A frequent question I receive in my work is in which country sports I participate. Some people are surprised to learn that I have not focused on any of the disciplines myself, learning about them by observing, reading, and asking lots of questions of experts.

I have not been riding since I was 8 years old. Like any self-respecting little girl, however, I was obsessed with horses but tragically lived in the suburbs of New Jersey with no farms nearby. I grew up in an outdoorsy and adventurous family though, spending summers camping across the U.S. and parts of Canada or visiting relatives in Austria and Germany and winters skiing. Hiking, biking, swimming, sailing, row boating, and the occasional alpine slide ride were standard fare on trips, and we even tried three-wheeling and another time parasailing over Lake George.  

My big chance to ride came on one of our family vacations when the Martha’s Vineyard KOA Campground sign was in sight after a long drive. A nearby hand-spray-painted piece of plywood beckoned, “Horseback Riding Lessons.” I knew it would be an expensive undertaking, so the balancing act of asking nicely without being too much of a pest commenced. My brother wanted to ride too: our parents caved!

Horseback Riding Lesson on Martha’s Vineyard, 1980

Although the Kodachrome 64 slides my dad took do not show it, it is one of the most exhilarating memories of my childhood. I now laugh at the not-so-subtle reminder of the haircut I gave myself the winter before and the annoying wisp of hair that was growing out. A la 1980, we did not wear helmets during our lesson. My brother was almost bucked off. I tried not to laugh while astride my strawberry roan, whose name I surprisingly cannot remember, feeling like I was sitting on top of the world. She was a stubborn cuss who liked to eat grass. The sage advice that echoes in memory from my riding instructor is, “Feel the rhythm of the horse.”

My family is competitive, so every activity required 100% effort and engagement. It was usually fun but sometimes frustrating being the youngest by four years always trying to keep up. When we were not outside, we expended pent up energy playing ping pong in the enclosed porch.  Then my brother got a pellet rifle from our uncle, and we had a new indoor pastime—target shooting in the basement. We quickly fashioned ourselves crack shots, and I distinctly remember attracting a small crowd of teenagers at a volksfest watergun game booth once.

As an adult, I have enjoyed going to the gun range but never aimed at a moving target until a recent staff outing to take a beginner lesson with National Sporting Clays Association (NSCA) certified shooting instructor Isobel Ziluca at her Crockett’s Shooting Club in Upperville, VA. Sporting clay clubs and tournaments are set up with several machines that throw different size clay targets to simulate shooting waterfowl, upland birds, and rabbit. The sport was brought to the United States from England in the 1980s, and the NSCA was founded in 1989.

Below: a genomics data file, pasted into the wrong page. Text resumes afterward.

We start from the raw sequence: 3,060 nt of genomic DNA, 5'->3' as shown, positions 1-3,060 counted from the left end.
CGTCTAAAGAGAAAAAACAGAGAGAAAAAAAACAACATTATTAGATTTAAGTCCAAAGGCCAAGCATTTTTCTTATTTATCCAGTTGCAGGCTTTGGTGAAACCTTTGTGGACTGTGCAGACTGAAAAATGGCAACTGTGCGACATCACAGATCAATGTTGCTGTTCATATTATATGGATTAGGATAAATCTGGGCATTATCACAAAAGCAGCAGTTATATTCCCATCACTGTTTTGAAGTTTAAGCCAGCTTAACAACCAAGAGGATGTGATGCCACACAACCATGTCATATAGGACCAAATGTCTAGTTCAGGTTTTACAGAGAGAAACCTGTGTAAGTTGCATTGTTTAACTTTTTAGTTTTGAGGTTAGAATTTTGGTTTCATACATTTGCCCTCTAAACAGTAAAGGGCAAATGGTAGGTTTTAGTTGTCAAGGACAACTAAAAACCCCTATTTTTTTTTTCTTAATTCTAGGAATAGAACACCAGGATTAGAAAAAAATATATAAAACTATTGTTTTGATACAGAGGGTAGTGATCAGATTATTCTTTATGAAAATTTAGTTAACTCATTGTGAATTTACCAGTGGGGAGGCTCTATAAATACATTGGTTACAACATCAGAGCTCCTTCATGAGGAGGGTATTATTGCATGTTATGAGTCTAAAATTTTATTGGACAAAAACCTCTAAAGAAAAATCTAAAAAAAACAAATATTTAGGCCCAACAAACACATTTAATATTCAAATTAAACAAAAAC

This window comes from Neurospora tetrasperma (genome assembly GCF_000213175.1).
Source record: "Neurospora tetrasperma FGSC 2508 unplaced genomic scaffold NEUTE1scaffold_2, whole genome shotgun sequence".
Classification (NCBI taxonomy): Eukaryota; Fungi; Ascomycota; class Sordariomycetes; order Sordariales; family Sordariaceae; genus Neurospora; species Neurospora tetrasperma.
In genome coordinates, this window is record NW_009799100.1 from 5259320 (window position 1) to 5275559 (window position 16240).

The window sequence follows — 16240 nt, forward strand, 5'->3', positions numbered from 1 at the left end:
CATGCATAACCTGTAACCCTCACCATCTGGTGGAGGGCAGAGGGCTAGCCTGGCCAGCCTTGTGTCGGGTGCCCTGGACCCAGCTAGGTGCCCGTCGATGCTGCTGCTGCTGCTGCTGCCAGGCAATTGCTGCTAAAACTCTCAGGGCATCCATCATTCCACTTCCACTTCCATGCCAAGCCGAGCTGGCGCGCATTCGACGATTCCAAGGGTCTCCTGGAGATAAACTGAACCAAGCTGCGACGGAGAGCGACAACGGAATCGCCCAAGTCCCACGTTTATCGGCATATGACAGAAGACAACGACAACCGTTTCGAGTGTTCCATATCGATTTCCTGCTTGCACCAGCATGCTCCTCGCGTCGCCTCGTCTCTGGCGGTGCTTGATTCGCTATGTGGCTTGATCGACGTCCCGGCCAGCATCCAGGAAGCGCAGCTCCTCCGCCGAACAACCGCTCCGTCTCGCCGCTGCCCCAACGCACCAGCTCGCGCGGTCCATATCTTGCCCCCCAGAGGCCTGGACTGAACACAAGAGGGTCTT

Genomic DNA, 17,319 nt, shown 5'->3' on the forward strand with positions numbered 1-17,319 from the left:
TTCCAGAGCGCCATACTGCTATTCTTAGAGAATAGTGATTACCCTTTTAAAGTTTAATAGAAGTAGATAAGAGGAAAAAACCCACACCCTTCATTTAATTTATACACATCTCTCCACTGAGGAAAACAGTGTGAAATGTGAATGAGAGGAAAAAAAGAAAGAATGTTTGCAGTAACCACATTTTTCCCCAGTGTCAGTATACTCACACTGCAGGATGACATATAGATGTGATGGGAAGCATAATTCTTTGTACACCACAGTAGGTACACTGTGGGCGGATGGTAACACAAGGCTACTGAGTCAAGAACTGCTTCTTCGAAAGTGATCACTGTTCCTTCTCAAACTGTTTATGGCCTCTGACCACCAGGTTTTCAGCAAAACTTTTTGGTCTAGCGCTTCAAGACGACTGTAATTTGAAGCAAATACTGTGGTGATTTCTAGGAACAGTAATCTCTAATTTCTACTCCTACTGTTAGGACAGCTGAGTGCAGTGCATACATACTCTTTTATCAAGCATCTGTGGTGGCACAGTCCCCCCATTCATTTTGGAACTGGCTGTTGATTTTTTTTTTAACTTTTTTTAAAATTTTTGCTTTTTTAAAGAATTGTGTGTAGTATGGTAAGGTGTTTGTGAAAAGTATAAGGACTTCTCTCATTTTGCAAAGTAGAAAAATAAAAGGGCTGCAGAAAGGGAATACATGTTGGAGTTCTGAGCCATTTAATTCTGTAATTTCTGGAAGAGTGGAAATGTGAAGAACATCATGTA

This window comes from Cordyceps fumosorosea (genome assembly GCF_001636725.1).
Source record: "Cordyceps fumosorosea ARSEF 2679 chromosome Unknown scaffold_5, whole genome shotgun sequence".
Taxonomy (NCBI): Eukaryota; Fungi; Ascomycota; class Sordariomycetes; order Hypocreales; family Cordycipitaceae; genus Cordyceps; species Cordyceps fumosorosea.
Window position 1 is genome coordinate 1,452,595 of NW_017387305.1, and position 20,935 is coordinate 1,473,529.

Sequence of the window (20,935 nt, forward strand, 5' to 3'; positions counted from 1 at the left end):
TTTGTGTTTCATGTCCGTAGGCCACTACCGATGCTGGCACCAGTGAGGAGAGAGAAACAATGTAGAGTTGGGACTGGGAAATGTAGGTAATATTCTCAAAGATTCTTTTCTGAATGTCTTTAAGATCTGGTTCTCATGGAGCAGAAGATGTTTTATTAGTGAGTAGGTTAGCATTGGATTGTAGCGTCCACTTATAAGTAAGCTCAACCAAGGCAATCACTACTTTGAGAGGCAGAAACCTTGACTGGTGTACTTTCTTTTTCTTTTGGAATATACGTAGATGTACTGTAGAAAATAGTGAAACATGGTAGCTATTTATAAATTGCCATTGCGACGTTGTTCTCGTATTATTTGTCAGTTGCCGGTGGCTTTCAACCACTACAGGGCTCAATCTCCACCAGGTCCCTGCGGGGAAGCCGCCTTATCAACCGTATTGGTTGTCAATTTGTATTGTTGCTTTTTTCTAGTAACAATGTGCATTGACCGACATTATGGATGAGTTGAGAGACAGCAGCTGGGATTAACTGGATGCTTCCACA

Left to right: Claudia Pfeiffer, NSCA Instructor Isobel Ziluca, NSLM Executive Director Elizabeth von Hassell, NSLM Director of Development Reid O’Connor. photography NSLM Marketing Manager Cynthia Kurtz

Isobel asked about my experience and offered the first bit of advice, “You’ll need to keep both eyes open.” She let me use her Beretta .20 gauge, a great beginner gun. She explained the benefit of reduced recoil of the semi-automatic action: no shoulder or chin bruises in learning to hold the stock against the shoulder and firmly rest the cheek on it.

photography Cynthia Kurtz

Isobel’s range is set up in a semi-circle with the shooter at a stationary location. Most machines throw targets in the air and one on the ground at a set arc and direction across the field, away, or toward the shooter. No two trajectories are exactly the same, being affected by wind and weather. We started with thrower 1A which sends a clay away from the shooter in an arc from the left. I was not scared, but nervous adrenaline was pumping a bit too strongly. I hoped she did not notice that was I was shaking.

There is a lot to remember: point your body, one foot behind the other leaning forward, in the direction where you will want to pull the trigger but aim where the clay will leave the machine. Maintain soft focus, find and trace the path of the clay, sharpen focus, aim at the “belly of the bird,” and pull the trigger when your instincts say, “Go!” I had a hard time focusing past the gun barrel at the clay at first and following my gut. It was an entirely new concept instead of aligning the post and notch with a target.